Everyone has their first experience of going to their first music festival. It probably forms a rite of passage for most music fans; a weekend of cramming in as much of the immense experience offered to the audience before returning to our mundane existences when it’s all over. That time for this writer comes over the August Bank Holiday weekend when attending the Forest Of Galtres Festival 2011…
Located just over 10 miles north of York near the village of Crayke, the three-day event has evolved in its seven-year history from a celebration of the best of local food and wine to a small-scale three-day family arts festival with an accent on showcasing performing talent from the Yorkshire ridings.
The family-friendly aspect of Galtres is reinforced while we wait to enter the arena for the first time. As ticket holders slowly move along the queue in the rain, groups of children with little inhibition and plenty of zeal begin to splash in the puddles of mud starting to form on site.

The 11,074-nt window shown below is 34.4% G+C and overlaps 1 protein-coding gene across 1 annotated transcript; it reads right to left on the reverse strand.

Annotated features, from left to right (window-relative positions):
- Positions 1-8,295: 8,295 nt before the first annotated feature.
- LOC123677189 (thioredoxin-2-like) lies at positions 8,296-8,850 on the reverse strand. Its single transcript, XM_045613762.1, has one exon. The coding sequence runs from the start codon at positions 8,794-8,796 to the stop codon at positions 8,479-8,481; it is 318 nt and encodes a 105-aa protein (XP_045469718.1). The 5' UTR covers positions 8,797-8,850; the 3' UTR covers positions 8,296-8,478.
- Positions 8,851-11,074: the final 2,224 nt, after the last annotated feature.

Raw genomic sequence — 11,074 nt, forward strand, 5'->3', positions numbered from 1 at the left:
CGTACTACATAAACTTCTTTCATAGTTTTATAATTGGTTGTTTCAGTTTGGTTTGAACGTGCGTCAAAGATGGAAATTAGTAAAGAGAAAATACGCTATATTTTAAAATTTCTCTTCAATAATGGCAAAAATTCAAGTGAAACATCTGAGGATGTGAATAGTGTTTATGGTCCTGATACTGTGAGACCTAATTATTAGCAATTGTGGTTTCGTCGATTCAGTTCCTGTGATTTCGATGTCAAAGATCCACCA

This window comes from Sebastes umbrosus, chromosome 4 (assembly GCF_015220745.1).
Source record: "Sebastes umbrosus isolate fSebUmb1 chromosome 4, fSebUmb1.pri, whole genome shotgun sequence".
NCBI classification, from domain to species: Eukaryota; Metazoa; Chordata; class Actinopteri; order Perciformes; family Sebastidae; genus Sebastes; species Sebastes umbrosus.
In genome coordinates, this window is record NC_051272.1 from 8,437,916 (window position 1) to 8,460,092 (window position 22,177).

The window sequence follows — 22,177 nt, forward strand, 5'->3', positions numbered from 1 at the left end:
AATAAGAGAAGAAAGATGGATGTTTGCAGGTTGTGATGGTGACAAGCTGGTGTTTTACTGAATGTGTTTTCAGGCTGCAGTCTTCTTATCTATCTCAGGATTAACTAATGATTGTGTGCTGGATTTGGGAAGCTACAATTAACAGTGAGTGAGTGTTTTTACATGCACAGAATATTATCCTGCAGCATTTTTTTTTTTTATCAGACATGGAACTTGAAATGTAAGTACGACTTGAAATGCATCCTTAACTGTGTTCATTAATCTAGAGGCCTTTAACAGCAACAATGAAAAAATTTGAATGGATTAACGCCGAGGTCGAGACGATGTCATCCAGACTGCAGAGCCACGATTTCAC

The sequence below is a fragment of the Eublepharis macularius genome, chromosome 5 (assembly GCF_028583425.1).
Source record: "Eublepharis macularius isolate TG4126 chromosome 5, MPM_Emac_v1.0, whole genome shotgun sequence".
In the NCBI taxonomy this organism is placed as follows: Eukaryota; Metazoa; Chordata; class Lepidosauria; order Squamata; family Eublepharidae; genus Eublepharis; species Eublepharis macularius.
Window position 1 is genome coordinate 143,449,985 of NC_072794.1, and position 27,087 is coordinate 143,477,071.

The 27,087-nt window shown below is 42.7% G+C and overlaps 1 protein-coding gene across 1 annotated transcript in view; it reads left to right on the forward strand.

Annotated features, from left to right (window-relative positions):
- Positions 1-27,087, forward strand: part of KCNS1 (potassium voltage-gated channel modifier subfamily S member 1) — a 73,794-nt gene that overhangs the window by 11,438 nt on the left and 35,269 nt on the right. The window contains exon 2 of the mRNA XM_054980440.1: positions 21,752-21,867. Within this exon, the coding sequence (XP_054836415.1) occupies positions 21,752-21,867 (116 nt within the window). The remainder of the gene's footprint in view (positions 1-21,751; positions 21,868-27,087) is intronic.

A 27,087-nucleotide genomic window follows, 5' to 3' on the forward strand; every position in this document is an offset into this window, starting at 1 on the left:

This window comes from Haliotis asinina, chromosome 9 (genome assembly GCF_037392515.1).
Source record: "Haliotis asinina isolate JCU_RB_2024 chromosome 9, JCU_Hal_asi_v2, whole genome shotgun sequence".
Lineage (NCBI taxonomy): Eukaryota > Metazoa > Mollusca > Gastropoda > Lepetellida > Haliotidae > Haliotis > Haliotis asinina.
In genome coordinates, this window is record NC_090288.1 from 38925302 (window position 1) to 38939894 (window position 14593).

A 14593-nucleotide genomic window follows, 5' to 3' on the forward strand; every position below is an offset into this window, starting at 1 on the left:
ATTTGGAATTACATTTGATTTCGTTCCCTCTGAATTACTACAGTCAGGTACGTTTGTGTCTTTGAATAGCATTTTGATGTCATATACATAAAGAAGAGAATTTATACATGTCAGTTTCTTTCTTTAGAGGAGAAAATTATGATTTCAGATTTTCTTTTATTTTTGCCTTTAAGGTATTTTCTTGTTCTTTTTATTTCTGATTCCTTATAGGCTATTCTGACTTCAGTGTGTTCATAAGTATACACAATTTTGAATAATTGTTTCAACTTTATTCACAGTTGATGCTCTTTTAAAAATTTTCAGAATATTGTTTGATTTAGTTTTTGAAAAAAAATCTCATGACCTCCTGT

The ground conditions aren’t the only teething problems the festival has in store. A series of technical glitches affect the early performers on the Oxman stage, but this is counteracted by the likes of the Dan Webster Band, who are happy to see the funny side and carry on regardless. These are some of the only personal gripes we experience during our three days on site; so now they’re over and done with, let’s get on with what we came along for – the music.
The first full set we witness comes from the Little Top tent. The Blueprints have to begin their set in an acoustic vogue without their bassist Mark Walters, as he was still completing his set as part of the Dan Webster Band. The eventual arrival of “the Phil Collins of the evening” (lead singer Stu Allen’s words) during their second track, ‘Three Minutes’, is met with cheers from the crowd, allowing the completed quartet to get plugged in for the rest of their adrenaline-charged set.
The headline act for the festival’s opening night, and the draw for most of the audience (if the t-shirts they wear is anything to go by), is British Sea Power on the main Duke’s Stage. Known for their continued support of festivals like Galtres, their lively and anthemic performance is well-received by the audience, content to accompany the set-list in spite of the rain. Unfortunately, the incessant showers don’t encourage us to stay until the end of the set to witness any attempt by band members at stage-diving.